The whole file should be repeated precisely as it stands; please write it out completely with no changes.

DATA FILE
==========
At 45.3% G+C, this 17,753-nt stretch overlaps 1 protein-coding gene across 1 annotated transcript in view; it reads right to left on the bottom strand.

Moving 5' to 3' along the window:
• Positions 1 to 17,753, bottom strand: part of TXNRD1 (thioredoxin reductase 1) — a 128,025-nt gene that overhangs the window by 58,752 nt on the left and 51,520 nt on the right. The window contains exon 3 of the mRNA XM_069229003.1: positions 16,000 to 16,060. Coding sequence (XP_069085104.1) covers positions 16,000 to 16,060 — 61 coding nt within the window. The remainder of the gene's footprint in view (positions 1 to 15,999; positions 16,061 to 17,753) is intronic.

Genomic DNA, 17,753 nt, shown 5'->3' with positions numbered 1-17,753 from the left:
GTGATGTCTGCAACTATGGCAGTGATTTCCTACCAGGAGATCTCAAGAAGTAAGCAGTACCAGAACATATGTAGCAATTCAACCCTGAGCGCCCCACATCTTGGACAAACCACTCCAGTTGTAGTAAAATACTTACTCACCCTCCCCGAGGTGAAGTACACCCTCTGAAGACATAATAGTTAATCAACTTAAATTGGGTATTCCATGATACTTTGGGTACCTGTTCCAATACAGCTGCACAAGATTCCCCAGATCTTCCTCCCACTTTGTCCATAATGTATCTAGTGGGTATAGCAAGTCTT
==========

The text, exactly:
At 45.3% G+C, this 17,753-nt stretch overlaps 1 protein-coding gene across 1 annotated transcript in view; it reads right to left on the bottom strand.

Moving 5' to 3' along the window:
• Positions 1 to 17,753, bottom strand: part of TXNRD1 (thioredoxin reductase 1) — a 128,025-nt gene that overhangs the window by 58,752 nt on the left and 51,520 nt on the right. The window contains exon 3 of the mRNA XM_069229003.1: positions 16,000 to 16,060. Coding sequence (XP_069085104.1) covers positions 16,000 to 16,060 — 61 coding nt within the window. The remainder of the gene's footprint in view (positions 1 to 15,999; positions 16,061 to 17,753) is intronic.

Genomic DNA, 17,753 nt, shown 5'->3' with positions numbered 1-17,753 from the left:
GTGATGTCTGCAACTATGGCAGTGATTTCCTACCAGGAGATCTCAAGAAGTAAGCAGTACCAGAACATATGTAGCAATTCAACCCTGAGCGCCCCACATCTTGGACAAACCACTCCAGTTGTAGTAAAATACTTACTCACCCTCCCCGAGGTGAAGTACACCCTCTGAAGACATAATAGTTAATCAACTTAAATTGGGTATTCCATGATACTTTGGGTACCTGTTCCAATACAGCTGCACAAGATTCCCCAGATCTTCCTCCCACTTTGTCCATAATGTATCTAGTGGGTATAGCAAGTCTT